New podcasts are up with Lil Bub & Her Dudes (Mike Bridavsky and Matt Tobey) as well as a good chat with Ryan Allen (of Thunderbirds Are Now, Destroy This Place, Ryan Allen and His Extra Arms). Head over to the podcast page and get your listen on!
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Mike Gallacher is a man from Tacoma, Washington who currently resides in Detroit, Michigan. We've been friends for a good long time due to circumstance (weddings, road trips, happenstance and location have all factored in). Sometimes, friendship explodes out of nothing, and next thing you know, you've hit the ground running full speed with a new buddy who suddenly feels like family. Mike has been that sort of friend for me. (It also doesn't hurt that he's a wizard with all things guitar-related and my go-to guy for any sort of gear-related questions.)
So, Mike has been working in secret on a new EP for a good while, and finally has it released to the public. The band is called Monarchs, and the EP is called Citizens. I've asked to hear this stuff for months, and none of my requests have gone answered, so I'm thrilled to finally hear this monster he's been working on behind closed doors for so long. The songs are bombastic and leap out of the speakers with life, hovering wonderfully in that same hooky anthemic-but-angular territory that J. Robbins was mining with Burning Airlines, while vocally taking after a more maladjusted Bob Mould.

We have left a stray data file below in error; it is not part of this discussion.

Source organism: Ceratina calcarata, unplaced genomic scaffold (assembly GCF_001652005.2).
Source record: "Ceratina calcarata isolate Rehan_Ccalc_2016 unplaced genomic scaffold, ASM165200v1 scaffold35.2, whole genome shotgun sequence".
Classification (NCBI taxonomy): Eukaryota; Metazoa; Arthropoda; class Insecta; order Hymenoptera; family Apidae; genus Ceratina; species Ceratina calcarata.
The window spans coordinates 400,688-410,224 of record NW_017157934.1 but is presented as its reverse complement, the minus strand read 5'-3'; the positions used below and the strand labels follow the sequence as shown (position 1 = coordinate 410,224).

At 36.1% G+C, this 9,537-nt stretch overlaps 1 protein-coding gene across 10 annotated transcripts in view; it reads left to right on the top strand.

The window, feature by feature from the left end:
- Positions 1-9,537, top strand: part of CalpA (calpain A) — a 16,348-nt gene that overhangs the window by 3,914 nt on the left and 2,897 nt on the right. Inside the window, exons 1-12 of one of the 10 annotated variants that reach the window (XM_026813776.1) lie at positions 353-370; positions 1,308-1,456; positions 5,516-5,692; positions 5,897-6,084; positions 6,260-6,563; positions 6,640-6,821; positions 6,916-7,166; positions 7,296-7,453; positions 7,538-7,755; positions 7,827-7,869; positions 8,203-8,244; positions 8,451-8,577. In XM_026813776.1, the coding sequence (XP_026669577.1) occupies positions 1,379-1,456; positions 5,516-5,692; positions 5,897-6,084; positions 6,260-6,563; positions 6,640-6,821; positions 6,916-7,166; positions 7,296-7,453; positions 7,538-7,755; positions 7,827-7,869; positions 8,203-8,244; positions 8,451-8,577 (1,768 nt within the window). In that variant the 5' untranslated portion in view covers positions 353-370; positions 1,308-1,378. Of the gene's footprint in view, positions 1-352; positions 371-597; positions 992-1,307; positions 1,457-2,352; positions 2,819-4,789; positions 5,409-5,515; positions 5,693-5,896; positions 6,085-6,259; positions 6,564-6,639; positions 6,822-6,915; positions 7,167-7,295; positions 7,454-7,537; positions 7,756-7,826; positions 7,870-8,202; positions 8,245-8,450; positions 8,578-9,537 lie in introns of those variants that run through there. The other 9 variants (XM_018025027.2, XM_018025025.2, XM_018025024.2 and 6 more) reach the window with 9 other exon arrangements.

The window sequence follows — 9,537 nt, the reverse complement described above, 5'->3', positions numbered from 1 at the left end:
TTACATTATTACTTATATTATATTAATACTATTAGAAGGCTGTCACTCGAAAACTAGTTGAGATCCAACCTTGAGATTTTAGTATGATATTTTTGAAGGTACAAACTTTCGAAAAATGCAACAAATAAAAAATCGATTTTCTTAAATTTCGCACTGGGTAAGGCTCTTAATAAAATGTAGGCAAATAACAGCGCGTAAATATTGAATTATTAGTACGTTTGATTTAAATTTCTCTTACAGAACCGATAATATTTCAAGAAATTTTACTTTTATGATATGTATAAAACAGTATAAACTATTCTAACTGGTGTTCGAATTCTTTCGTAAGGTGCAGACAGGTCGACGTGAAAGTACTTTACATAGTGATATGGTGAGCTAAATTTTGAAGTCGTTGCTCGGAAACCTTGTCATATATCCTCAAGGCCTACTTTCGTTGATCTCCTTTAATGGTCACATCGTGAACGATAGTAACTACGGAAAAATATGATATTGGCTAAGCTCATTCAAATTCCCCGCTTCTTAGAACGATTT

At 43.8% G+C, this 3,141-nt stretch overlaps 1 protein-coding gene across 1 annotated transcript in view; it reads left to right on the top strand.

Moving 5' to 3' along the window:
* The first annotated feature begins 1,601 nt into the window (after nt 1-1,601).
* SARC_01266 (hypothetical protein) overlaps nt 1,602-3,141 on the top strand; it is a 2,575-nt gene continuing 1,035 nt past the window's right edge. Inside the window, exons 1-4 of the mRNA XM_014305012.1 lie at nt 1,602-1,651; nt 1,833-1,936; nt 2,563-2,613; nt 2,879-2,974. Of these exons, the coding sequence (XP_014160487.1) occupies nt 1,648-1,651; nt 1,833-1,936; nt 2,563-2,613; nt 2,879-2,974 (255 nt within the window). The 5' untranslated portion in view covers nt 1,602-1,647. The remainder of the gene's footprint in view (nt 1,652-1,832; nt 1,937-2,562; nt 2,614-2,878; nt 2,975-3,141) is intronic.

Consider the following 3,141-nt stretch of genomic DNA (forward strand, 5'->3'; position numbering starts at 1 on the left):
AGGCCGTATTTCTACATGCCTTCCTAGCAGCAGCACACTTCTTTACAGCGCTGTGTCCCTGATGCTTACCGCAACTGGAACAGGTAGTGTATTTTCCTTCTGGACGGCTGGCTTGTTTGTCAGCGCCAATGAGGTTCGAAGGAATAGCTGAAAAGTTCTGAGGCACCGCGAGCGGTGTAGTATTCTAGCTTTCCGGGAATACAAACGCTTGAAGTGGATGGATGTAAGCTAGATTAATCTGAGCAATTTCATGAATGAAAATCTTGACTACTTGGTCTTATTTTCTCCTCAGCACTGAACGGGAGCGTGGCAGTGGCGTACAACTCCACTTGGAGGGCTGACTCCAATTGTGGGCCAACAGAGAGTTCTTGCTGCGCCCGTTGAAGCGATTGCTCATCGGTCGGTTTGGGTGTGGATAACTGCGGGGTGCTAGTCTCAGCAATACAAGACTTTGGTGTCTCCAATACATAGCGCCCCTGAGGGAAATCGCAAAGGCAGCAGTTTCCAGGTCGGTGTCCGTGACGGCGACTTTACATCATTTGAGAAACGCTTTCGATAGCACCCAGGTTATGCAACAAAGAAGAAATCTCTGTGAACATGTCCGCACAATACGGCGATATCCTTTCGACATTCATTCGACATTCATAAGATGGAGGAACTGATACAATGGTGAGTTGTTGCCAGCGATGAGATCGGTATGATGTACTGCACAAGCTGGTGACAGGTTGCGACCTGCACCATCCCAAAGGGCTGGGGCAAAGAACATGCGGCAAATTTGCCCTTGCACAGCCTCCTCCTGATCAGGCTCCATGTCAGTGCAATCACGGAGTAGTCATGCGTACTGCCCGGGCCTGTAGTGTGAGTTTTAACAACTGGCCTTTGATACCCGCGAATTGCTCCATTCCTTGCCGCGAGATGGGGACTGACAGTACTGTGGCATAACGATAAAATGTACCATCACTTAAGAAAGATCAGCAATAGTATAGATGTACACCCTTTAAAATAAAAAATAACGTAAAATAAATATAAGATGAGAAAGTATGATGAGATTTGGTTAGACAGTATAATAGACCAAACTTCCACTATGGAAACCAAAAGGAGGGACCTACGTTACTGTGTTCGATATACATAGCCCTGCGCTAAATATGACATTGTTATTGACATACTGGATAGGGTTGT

Put your ears on the new Monarchs EP here.
I've never been a giant fan of bands who rely on laptops and synths as their musical foundation. Coming of age in a post-Nirvana world, it's been engrained in me to feel a great sense of distrust with any band who may have backing tracks or just a little too much polish. However, put some incredibly tasteful songwriters at the head of the project (who also manage to produce giant, complex sounding songs whose layers compliment rather than compete), that red warning light in the back of my head flips off and it's a lot of fun.
Detroit's Dale Earnhardt Jr. Jr. happen to be that exact beautiful combination, creating perfect plastic pop with legitimately moving/clever songs hidden beneath the sheen. On record, it's a giant, whirring machine that spits out post-millennial Pet Sounds harmonies atop glitchy loops. In a live setting, the band has an incredible polished live show with flashing "JR JR" lights across the stage and giant synchronized video projections, but they aren't afraid to light the fuse and let their songs blow up into bombastic rock and roll. The world of Dale Earnhardt Jr. Jr. truly is a beautiful dream, melding progressive electronica with indie pop in wonderfully unpredictable, anthemic fashion.
Dale Earnhardt Jr. Jr. and Miniature Tigers play tonight, October 17, 2014, at the Tractor Tavern in Seattle. Tickets are $16.